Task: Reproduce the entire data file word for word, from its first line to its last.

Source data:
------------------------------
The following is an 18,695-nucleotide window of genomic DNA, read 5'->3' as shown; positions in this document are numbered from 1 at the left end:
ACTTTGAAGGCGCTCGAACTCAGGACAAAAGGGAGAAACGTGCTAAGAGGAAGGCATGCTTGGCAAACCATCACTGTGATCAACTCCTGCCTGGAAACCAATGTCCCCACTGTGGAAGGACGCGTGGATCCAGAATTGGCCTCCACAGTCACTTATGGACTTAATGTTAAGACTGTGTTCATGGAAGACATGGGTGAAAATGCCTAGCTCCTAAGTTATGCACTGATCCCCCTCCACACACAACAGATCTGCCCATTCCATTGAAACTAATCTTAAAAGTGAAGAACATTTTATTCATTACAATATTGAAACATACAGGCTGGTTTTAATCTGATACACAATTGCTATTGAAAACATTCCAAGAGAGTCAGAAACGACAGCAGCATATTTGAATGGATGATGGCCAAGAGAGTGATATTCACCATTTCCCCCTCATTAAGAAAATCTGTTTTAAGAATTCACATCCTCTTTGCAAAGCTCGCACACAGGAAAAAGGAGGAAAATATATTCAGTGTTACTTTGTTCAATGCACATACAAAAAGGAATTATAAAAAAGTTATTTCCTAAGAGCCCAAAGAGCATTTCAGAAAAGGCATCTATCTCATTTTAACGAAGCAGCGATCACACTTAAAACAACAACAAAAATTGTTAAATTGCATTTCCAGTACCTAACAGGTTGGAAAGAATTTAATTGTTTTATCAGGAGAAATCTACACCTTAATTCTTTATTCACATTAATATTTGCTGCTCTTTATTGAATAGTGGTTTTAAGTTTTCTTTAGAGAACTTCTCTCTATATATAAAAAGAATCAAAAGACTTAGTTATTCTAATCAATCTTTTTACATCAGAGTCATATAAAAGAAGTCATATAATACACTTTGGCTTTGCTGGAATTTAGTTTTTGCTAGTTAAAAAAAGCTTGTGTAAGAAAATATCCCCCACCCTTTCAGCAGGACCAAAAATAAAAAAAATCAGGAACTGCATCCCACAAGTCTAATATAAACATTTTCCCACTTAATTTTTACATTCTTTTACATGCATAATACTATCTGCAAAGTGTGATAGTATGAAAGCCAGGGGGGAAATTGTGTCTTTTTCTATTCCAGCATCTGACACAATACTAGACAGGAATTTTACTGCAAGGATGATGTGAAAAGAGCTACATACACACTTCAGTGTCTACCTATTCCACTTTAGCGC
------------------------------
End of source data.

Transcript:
The following is an 18,695-nucleotide window of genomic DNA, read 5'->3' as shown; positions in this document are numbered from 1 at the left end:
ACTTTGAAGGCGCTCGAACTCAGGACAAAAGGGAGAAACGTGCTAAGAGGAAGGCATGCTTGGCAAACCATCACTGTGATCAACTCCTGCCTGGAAACCAATGTCCCCACTGTGGAAGGACGCGTGGATCCAGAATTGGCCTCCACAGTCACTTATGGACTTAATGTTAAGACTGTGTTCATGGAAGACATGGGTGAAAATGCCTAGCTCCTAAGTTATGCACTGATCCCCCTCCACACACAACAGATCTGCCCATTCCATTGAAACTAATCTTAAAAGTGAAGAACATTTTATTCATTACAATATTGAAACATACAGGCTGGTTTTAATCTGATACACAATTGCTATTGAAAACATTCCAAGAGAGTCAGAAACGACAGCAGCATATTTGAATGGATGATGGCCAAGAGAGTGATATTCACCATTTCCCCCTCATTAAGAAAATCTGTTTTAAGAATTCACATCCTCTTTGCAAAGCTCGCACACAGGAAAAAGGAGGAAAATATATTCAGTGTTACTTTGTTCAATGCACATACAAAAAGGAATTATAAAAAAGTTATTTCCTAAGAGCCCAAAGAGCATTTCAGAAAAGGCATCTATCTCATTTTAACGAAGCAGCGATCACACTTAAAACAACAACAAAAATTGTTAAATTGCATTTCCAGTACCTAACAGGTTGGAAAGAATTTAATTGTTTTATCAGGAGAAATCTACACCTTAATTCTTTATTCACATTAATATTTGCTGCTCTTTATTGAATAGTGGTTTTAAGTTTTCTTTAGAGAACTTCTCTCTATATATAAAAAGAATCAAAAGACTTAGTTATTCTAATCAATCTTTTTACATCAGAGTCATATAAAAGAAGTCATATAATACACTTTGGCTTTGCTGGAATTTAGTTTTTGCTAGTTAAAAAAAGCTTGTGTAAGAAAATATCCCCCACCCTTTCAGCAGGACCAAAAATAAAAAAAATCAGGAACTGCATCCCACAAGTCTAATATAAACATTTTCCCACTTAATTTTTACATTCTTTTACATGCATAATACTATCTGCAAAGTGTGATAGTATGAAAGCCAGGGGGGAAATTGTGTCTTTTTCTATTCCAGCATCTGACACAATACTAGACAGGAATTTTACTGCAAGGATGATGTGAAAAGAGCTACATACACACTTCAGTGTCTACCTATTCCACTTTAGCGC